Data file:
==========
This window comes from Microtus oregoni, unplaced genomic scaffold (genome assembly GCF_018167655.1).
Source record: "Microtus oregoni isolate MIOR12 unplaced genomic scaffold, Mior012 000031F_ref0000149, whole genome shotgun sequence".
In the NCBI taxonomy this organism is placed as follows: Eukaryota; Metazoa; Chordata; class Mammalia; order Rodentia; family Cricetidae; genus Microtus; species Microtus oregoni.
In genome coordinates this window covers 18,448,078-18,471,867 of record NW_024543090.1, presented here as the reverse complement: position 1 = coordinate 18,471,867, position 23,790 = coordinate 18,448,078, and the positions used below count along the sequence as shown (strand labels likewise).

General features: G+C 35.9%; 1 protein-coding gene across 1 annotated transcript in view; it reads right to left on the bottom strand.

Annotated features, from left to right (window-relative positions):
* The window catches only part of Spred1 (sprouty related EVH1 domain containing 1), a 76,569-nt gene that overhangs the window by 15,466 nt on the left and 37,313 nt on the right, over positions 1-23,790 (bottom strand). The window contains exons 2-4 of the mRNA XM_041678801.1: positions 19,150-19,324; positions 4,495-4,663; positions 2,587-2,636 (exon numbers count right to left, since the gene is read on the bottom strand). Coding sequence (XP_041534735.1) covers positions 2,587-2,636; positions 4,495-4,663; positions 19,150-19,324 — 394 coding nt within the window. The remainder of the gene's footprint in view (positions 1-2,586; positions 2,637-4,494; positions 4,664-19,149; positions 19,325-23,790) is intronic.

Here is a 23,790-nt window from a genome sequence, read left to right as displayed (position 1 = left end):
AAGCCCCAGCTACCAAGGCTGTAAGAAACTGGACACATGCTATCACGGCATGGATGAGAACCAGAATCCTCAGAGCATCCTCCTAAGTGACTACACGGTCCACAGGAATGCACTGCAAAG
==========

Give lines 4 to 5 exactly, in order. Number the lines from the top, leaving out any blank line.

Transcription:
In genome coordinates this window covers 18,448,078-18,471,867 of record NW_024543090.1, presented here as the reverse complement: position 1 = coordinate 18,471,867, position 23,790 = coordinate 18,448,078, and the positions used below count along the sequence as shown (strand labels likewise).

General features: G+C 35.9%; 1 protein-coding gene across 1 annotated transcript in view; it reads right to left on the bottom strand.